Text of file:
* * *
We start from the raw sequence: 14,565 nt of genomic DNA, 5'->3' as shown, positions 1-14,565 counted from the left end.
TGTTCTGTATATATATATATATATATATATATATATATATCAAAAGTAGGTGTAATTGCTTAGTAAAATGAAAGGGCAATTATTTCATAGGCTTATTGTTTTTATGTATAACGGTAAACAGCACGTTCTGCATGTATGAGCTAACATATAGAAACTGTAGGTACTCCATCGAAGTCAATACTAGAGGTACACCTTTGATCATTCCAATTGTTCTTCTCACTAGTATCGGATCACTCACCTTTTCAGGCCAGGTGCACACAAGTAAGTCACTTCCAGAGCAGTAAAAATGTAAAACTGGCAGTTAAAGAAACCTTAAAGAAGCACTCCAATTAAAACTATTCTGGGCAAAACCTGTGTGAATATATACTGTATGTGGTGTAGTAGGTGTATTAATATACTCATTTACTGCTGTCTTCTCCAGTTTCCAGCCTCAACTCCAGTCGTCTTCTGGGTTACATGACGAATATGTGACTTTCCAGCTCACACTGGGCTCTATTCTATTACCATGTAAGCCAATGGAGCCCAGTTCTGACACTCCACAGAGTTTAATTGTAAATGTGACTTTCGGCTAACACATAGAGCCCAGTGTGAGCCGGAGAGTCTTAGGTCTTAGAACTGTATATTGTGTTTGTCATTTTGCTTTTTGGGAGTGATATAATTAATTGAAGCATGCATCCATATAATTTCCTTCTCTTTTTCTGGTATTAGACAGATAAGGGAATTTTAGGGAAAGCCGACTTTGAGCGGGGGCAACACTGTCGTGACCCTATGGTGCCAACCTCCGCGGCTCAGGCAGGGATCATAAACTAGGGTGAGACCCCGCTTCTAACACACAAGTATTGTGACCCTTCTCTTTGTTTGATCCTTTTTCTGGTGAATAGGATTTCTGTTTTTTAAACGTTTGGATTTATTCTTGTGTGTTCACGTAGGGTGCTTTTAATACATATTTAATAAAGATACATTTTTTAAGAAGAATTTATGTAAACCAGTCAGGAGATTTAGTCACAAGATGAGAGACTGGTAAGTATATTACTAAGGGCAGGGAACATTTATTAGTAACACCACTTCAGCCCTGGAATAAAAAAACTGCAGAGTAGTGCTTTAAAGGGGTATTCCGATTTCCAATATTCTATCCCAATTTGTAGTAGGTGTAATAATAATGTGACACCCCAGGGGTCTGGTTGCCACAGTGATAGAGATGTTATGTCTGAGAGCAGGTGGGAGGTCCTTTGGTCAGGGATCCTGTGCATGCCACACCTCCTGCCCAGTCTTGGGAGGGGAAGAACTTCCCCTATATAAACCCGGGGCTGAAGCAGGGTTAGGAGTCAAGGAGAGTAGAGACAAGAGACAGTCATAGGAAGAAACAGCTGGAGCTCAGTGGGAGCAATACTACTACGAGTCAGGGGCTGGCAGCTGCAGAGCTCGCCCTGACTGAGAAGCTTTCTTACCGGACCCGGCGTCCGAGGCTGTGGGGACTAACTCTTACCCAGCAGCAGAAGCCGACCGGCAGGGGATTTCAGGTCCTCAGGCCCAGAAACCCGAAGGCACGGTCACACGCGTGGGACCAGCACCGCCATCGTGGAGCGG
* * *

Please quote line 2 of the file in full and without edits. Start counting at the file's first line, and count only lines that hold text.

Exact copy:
TGTTCTGTATATATATATATATATATATATATATATATATCAAAAGTAGGTGTAATTGCTTAGTAAAATGAAAGGGCAATTATTTCATAGGCTTATTGTTTTTATGTATAACGGTAAACAGCACGTTCTGCATGTATGAGCTAACATATAGAAACTGTAGGTACTCCATCGAAGTCAATACTAGAGGTACACCTTTGATCATTCCAATTGTTCTTCTCACTAGTATCGGATCACTCACCTTTTCAGGCCAGGTGCACACAAGTAAGTCACTTCCAGAGCAGTAAAAATGTAAAACTGGCAGTTAAAGAAACCTTAAAGAAGCACTCCAATTAAAACTATTCTGGGCAAAACCTGTGTGAATATATACTGTATGTGGTGTAGTAGGTGTATTAATATACTCATTTACTGCTGTCTTCTCCAGTTTCCAGCCTCAACTCCAGTCGTCTTCTGGGTTACATGACGAATATGTGACTTTCCAGCTCACACTGGGCTCTATTCTATTACCATGTAAGCCAATGGAGCCCAGTTCTGACACTCCACAGAGTTTAATTGTAAATGTGACTTTCGGCTAACACATAGAGCCCAGTGTGAGCCGGAGAGTCTTAGGTCTTAGAACTGTATATTGTGTTTGTCATTTTGCTTTTTGGGAGTGATATAATTAATTGAAGCATGCATCCATATAATTTCCTTCTCTTTTTCTGGTATTAGACAGATAAGGGAATTTTAGGGAAAGCCGACTTTGAGCGGGGGCAACACTGTCGTGACCCTATGGTGCCAACCTCCGCGGCTCAGGCAGGGATCATAAACTAGGGTGAGACCCCGCTTCTAACACACAAGTATTGTGACCCTTCTCTTTGTTTGATCCTTTTTCTGGTGAATAGGATTTCTGTTTTTTAAACGTTTGGATTTATTCTTGTGTGTTCACGTAGGGTGCTTTTAATACATATTTAATAAAGATACATTTTTTAAGAAGAATTTATGTAAACCAGTCAGGAGATTTAGTCACAAGATGAGAGACTGGTAAGTATATTACTAAGGGCAGGGAACATTTATTAGTAACACCACTTCAGCCCTGGAATAAAAAAACTGCAGAGTAGTGCTTTAAAGGGGTATTCCGATTTCCAATATTCTATCCCAATTTGTAGTAGGTGTAATAATAATGTGACACCCCAGGGGTCTGGTTGCCACAGTGATAGAGATGTTATGTCTGAGAGCAGGTGGGAGGTCCTTTGGTCAGGGATCCTGTGCATGCCACACCTCCTGCCCAGTCTTGGGAGGGGAAGAACTTCCCCTATATAAACCCGGGGCTGAAGCAGGGTTAGGAGTCAAGGAGAGTAGAGACAAGAGACAGTCATAGGAAGAAACAGCTGGAGCTCAGTGGGAGCAATACTACTACGAGTCAGGGGCTGGCAGCTGCAGAGCTCGCCCTGACTGAGAAGCTTTCTTACCGGACCCGGCGTCCGAGGCTGTGGGGACTAACTCTTACCCAGCAGCAGAAGCCGACCGGCAGGGGATTTCAGGTCCTCAGGCCCAGAAACCCGAAGGCACGGTCACACGCGTGGGACCAGCACCGCCATCGTGGAGCGG